Google runs an incubator called Area 120, which created a social networking app called Shoelace. The app, which is limited to New York City for now, is designed to enable people to interact based on local activities and events, which users can create and organize. The app theoretically competes with Facebook’s “Events” feature and is reminiscent of the Google+ Events feature and Google Schemer, which was launched in 2011 for organizing activities.

Google also acquired a TikTok-like social video sharing app called Firework. Unlike TikTok’s shorter videos, Firework enables 30-second videos, which can be viewed in both portrait and landscape modes by simply turning the phone during the video. The feature is called “Reveal.” (Facebook also launched a TikTok-competing app last year called Lasso.)

These two social networking moves are obviously too little, too late. Some say, for example, that Firework is “better” than TikTok. But it doesn’t matter. Google+ was “better” than Facebook. And Google’s reputation for killing products and services (which makes the public hesitant to embrace any new Google thing, especially in the social space) is far worse now than it was when Google+ was a thing.

Shoelace and Firework have zero chance of succeeding.

But other social initiatives by Google might be ahead of the curve. No, really!

Is ‘openness’ the solution to social?

Twitter CEO Jack Dorsey unveiled plans recently to create a decentralized standard for social media called Bluesky and that Twitter would support it. Dorsey says that the initiative could use Web3 foundations like blockchain to tackle the biggest problems with social media, including the prevalence of fake news and divisive, vitriolic content.

Facebook also said it’s opening up a bit. The company recently announced an option to transfer photos and videos (protected by encryption) from Facebook to Google Photos, with other services to be supported later. The feature is expected to be globally available by the middle of next year.

The founder of Wikipedia, Jimmy Wales, is also trying to fix social. His unlikely solution is an ad-free social network called WT.Social. The social network is invitation-only, but you can invite yourself by paying. He intends for WT.Social to avoid the whole fake-news, fake-users, troll-centric trap that Facebook and Twitter fall into by employing user moderation, as with Wikipedia. Volunteer moderators will have the power to delete content and users will be banned for trolling and other anti-social behavior.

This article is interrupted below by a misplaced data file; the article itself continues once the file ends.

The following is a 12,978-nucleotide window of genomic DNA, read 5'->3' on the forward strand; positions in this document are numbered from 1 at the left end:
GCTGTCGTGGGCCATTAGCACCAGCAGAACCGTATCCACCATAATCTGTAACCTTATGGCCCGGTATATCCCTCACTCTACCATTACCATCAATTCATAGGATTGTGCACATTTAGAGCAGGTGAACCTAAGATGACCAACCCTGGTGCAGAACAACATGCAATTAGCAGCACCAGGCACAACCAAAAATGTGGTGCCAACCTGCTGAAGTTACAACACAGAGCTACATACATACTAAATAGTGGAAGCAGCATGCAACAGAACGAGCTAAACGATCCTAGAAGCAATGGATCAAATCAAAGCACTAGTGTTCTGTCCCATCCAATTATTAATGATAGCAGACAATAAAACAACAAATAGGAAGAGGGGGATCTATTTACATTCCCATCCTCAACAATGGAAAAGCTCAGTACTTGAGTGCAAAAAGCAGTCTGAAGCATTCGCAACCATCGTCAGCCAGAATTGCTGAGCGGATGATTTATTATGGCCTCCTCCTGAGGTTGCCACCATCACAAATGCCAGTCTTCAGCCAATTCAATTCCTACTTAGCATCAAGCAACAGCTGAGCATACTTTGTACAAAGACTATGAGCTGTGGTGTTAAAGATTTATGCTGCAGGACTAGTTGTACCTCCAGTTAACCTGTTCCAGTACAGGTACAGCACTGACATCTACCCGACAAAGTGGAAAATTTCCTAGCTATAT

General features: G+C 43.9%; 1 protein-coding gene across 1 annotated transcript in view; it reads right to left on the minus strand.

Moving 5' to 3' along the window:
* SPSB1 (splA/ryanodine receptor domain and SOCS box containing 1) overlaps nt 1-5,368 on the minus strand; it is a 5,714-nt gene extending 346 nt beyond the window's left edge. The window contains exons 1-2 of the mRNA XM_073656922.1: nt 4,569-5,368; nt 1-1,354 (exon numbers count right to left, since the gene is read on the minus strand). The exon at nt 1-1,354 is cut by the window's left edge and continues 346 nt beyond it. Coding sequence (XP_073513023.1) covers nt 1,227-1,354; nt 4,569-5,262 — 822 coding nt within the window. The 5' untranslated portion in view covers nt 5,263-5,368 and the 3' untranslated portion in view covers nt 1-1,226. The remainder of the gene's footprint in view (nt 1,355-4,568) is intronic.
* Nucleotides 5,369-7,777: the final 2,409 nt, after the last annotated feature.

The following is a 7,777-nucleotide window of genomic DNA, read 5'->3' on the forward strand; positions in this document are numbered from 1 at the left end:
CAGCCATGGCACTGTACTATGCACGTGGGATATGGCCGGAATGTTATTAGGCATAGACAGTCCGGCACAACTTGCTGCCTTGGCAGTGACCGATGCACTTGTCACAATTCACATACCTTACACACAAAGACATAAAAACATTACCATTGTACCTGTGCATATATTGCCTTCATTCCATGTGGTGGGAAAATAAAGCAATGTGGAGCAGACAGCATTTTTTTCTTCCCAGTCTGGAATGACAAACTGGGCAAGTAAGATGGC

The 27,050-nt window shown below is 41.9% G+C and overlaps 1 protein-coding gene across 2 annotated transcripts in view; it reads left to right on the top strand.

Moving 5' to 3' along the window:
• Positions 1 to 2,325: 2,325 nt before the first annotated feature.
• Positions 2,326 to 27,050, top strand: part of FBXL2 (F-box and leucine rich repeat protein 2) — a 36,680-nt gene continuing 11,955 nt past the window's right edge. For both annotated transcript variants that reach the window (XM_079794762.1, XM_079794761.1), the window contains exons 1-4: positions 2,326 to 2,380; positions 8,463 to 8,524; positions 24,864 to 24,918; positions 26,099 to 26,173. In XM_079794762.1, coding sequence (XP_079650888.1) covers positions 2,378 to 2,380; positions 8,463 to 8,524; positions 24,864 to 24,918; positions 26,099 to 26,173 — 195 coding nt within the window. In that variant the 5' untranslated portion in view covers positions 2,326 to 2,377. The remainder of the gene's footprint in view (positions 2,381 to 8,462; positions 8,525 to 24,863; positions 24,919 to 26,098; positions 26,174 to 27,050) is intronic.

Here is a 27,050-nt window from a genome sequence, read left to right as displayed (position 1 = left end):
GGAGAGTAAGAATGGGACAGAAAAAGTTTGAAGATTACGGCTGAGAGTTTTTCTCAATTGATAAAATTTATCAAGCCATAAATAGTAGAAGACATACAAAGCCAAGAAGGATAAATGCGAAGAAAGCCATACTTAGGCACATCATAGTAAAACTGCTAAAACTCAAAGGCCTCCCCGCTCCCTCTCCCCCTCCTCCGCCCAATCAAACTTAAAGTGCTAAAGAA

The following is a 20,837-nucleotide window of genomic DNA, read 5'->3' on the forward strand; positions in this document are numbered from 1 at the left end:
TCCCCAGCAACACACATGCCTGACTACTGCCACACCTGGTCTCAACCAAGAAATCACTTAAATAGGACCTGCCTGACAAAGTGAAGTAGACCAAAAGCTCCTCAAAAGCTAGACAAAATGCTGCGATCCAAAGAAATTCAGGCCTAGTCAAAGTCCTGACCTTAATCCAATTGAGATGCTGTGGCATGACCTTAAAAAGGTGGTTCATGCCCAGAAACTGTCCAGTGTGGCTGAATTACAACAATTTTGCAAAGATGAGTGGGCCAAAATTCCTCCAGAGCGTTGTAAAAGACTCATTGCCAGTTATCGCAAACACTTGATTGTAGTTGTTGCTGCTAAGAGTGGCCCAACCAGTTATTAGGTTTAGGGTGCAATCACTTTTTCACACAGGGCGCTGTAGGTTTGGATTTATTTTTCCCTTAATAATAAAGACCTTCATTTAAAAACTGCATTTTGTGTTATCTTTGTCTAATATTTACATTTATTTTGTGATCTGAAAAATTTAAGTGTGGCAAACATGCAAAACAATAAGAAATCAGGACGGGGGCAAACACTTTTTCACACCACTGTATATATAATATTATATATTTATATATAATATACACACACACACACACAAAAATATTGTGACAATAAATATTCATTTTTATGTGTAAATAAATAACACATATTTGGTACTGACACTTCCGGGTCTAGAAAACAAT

The success of any of these initiatives seems unlikely. But is the general idea of more openness, universality and user control the best way forward?

As the power and value of social media declines, the original Google social strategy might end up being the right one.

It’s hard to remember now, but before Google+ (i.e. before 2011), Google’s stated strategy was to bake social features into services that were not social networks, rather than creating a walled garden.

The most successful implementation of this idea was YouTube, which is a video sharing site with social features that’s so social it’s commonly counted among social network and, as such, is considered the world’s second largest social network after Facebook. Google is considered a loser in social. But the company either has the second most successful social network or — more likely — it’s ability to bake social into services that aren’t primarily social networks is a winner.